PROTOCOL NIDA-CTN-0057-Ot


Screening, Brief Intervention, and Referral to Treatment in Primary Care (SBIRT-PC)

Li-Tzy Wu, ScD
Lead Investigator

Duke University
litzy.wu@duke.edu

This study leverages the existing research resources of a funded parent project “Duke University Centers for Medicare and Medicaid Services (CMS) Innovation Award Southeastern Diabetes initiative (PI: Robert M. Califf, MD).”  It explores the feasibility of implementing Screening for substance use, Brief Intervention, and Referral to Treatment services (SBIRT) in diabetic patients in primary care, and examines the effects of substance use status on diabetes health care outcomes.  It also assesses the feasibility of the CTN’s clinical decision support algorithm for SBIRT in the primary care setting.  This project uses a longitudinal, community-based design nested within the parent study in a diabetes care setting.  Adults aged 18 or older with type 2 diabetes and who meet the inclusion and exclusion criteria for the parent study at the Durham County, North Carolina sites will be screened and assessed for substance use at baseline and 6, 12, 18 and 24-month follow-up periods.  The study will examine changes in substance use trajectories and explore the impact of substance use status on subsequent diabetes care and health outcomes.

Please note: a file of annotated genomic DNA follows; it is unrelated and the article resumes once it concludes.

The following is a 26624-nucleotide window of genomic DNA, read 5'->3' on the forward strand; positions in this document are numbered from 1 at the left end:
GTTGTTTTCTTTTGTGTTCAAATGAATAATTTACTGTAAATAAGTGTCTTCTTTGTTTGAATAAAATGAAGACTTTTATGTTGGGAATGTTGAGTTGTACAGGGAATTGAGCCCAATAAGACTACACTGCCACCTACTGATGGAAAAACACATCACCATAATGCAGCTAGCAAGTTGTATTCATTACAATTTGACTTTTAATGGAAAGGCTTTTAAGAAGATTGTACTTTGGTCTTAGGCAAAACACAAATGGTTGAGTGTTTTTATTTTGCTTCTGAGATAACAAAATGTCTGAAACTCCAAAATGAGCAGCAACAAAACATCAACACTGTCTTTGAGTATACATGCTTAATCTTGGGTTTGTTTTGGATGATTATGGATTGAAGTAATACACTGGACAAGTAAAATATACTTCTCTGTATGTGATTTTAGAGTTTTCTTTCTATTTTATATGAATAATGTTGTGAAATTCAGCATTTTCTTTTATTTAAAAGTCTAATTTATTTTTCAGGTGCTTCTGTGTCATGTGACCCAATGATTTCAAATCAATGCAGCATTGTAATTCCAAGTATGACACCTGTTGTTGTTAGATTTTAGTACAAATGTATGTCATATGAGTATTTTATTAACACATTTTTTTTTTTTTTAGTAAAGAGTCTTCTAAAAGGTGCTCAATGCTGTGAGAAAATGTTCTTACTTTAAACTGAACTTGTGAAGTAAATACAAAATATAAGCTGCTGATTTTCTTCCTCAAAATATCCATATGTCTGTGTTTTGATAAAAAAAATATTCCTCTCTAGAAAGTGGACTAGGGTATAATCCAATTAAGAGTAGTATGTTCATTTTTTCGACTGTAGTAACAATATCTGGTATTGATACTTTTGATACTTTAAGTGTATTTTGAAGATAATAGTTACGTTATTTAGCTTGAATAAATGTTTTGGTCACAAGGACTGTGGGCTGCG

PRIMARY FINDINGS

Both substance use disorders (SUDs) (any SUD 48.3%, alcohol 12.5%, tobacco 38.8%, drug 23.2%) and mental health disorders (MHDs) (any MHD 74.9%, mood 53.2%, sleep 37.3%, anxiety 32.7%, schizophrenia/psychoatics/delusional 14.8%, dementia/delirium/amnestic/cognitive 14.4%, adjustment 9.1%) were prevalent. Overall, 81.7% of the sample had SUD or MHD. Elevated odds of SUD were noted among men (tobacco, alcohol) and those who were never married (alcohol, cannabis).

Conclusions: While data are limited to one large academic health system, they provide clinical evidence revealing that nearly one-half of patients with high-risk diabetes had SUD recorded in their electronic health records, highlighting a need for developing service models to optimize high-risk care management.

Results Article: Wu L, Ghitza UE, Zhu H, et al. Substance Use Disorders and Medical Comorbidities Among High-Need, High-Risk Patients with Diabetes. Drug and Alcohol Dependence 2018;186:86-93. [get article]

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Publications about CTN-0057-Ot

ClinicalTrials.gov (NCT01966432)

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